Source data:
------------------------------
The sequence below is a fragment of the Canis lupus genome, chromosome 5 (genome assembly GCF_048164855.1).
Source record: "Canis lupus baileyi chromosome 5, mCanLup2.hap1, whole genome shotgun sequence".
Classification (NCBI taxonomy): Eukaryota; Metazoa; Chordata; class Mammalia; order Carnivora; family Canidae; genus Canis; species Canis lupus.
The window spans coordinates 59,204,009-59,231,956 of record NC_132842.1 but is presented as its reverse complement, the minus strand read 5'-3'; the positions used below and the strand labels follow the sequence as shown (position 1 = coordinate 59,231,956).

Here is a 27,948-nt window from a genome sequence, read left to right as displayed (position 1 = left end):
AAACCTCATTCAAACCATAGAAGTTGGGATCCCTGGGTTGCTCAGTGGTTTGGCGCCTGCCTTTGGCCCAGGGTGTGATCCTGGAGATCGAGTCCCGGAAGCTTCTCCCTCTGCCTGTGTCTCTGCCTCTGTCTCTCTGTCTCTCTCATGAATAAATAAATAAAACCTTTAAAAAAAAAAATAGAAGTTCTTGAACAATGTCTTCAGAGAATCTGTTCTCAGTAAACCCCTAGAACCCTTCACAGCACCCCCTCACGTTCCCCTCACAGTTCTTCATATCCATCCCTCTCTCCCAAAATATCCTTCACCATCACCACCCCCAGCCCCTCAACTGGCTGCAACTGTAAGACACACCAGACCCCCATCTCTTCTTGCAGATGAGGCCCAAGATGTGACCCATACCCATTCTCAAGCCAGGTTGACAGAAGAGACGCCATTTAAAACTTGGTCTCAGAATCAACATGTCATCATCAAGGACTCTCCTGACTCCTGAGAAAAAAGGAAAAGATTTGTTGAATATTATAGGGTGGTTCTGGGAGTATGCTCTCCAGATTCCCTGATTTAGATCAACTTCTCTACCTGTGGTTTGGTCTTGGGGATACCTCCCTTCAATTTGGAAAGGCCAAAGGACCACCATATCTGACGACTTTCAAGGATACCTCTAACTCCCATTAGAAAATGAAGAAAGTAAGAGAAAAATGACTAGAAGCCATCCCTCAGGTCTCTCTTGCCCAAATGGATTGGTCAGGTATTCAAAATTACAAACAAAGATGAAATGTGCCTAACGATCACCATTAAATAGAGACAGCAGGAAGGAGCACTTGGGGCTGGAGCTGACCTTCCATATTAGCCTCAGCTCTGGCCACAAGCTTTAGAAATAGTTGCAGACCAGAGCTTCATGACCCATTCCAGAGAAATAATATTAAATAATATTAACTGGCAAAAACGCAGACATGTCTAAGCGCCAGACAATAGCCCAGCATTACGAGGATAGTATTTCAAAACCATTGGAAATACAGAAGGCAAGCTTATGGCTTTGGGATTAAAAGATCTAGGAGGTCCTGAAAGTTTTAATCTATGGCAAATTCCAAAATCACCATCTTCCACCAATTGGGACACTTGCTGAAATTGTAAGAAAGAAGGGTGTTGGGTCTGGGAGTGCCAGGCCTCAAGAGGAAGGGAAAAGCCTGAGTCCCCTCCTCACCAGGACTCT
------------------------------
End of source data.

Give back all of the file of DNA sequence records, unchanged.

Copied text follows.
The sequence below is a fragment of the Canis lupus genome, chromosome 5 (genome assembly GCF_048164855.1).
Source record: "Canis lupus baileyi chromosome 5, mCanLup2.hap1, whole genome shotgun sequence".
Classification (NCBI taxonomy): Eukaryota; Metazoa; Chordata; class Mammalia; order Carnivora; family Canidae; genus Canis; species Canis lupus.
The window spans coordinates 59,204,009-59,231,956 of record NC_132842.1 but is presented as its reverse complement, the minus strand read 5'-3'; the positions used below and the strand labels follow the sequence as shown (position 1 = coordinate 59,231,956).

Here is a 27,948-nt window from a genome sequence, read left to right as displayed (position 1 = left end):
AAACCTCATTCAAACCATAGAAGTTGGGATCCCTGGGTTGCTCAGTGGTTTGGCGCCTGCCTTTGGCCCAGGGTGTGATCCTGGAGATCGAGTCCCGGAAGCTTCTCCCTCTGCCTGTGTCTCTGCCTCTGTCTCTCTGTCTCTCTCATGAATAAATAAATAAAACCTTTAAAAAAAAAAATAGAAGTTCTTGAACAATGTCTTCAGAGAATCTGTTCTCAGTAAACCCCTAGAACCCTTCACAGCACCCCCTCACGTTCCCCTCACAGTTCTTCATATCCATCCCTCTCTCCCAAAATATCCTTCACCATCACCACCCCCAGCCCCTCAACTGGCTGCAACTGTAAGACACACCAGACCCCCATCTCTTCTTGCAGATGAGGCCCAAGATGTGACCCATACCCATTCTCAAGCCAGGTTGACAGAAGAGACGCCATTTAAAACTTGGTCTCAGAATCAACATGTCATCATCAAGGACTCTCCTGACTCCTGAGAAAAAAGGAAAAGATTTGTTGAATATTATAGGGTGGTTCTGGGAGTATGCTCTCCAGATTCCCTGATTTAGATCAACTTCTCTACCTGTGGTTTGGTCTTGGGGATACCTCCCTTCAATTTGGAAAGGCCAAAGGACCACCATATCTGACGACTTTCAAGGATACCTCTAACTCCCATTAGAAAATGAAGAAAGTAAGAGAAAAATGACTAGAAGCCATCCCTCAGGTCTCTCTTGCCCAAATGGATTGGTCAGGTATTCAAAATTACAAACAAAGATGAAATGTGCCTAACGATCACCATTAAATAGAGACAGCAGGAAGGAGCACTTGGGGCTGGAGCTGACCTTCCATATTAGCCTCAGCTCTGGCCACAAGCTTTAGAAATAGTTGCAGACCAGAGCTTCATGACCCATTCCAGAGAAATAATATTAAATAATATTAACTGGCAAAAACGCAGACATGTCTAAGCGCCAGACAATAGCCCAGCATTACGAGGATAGTATTTCAAAACCATTGGAAATACAGAAGGCAAGCTTATGGCTTTGGGATTAAAAGATCTAGGAGGTCCTGAAAGTTTTAATCTATGGCAAATTCCAAAATCACCATCTTCCACCAATTGGGACACTTGCTGAAATTGTAAGAAAGAAGGGTGTTGGGTCTGGGAGTGCCAGGCCTCAAGAGGAAGGGAAAAGCCTGAGTCCCCTCCTCACCAGGACTCT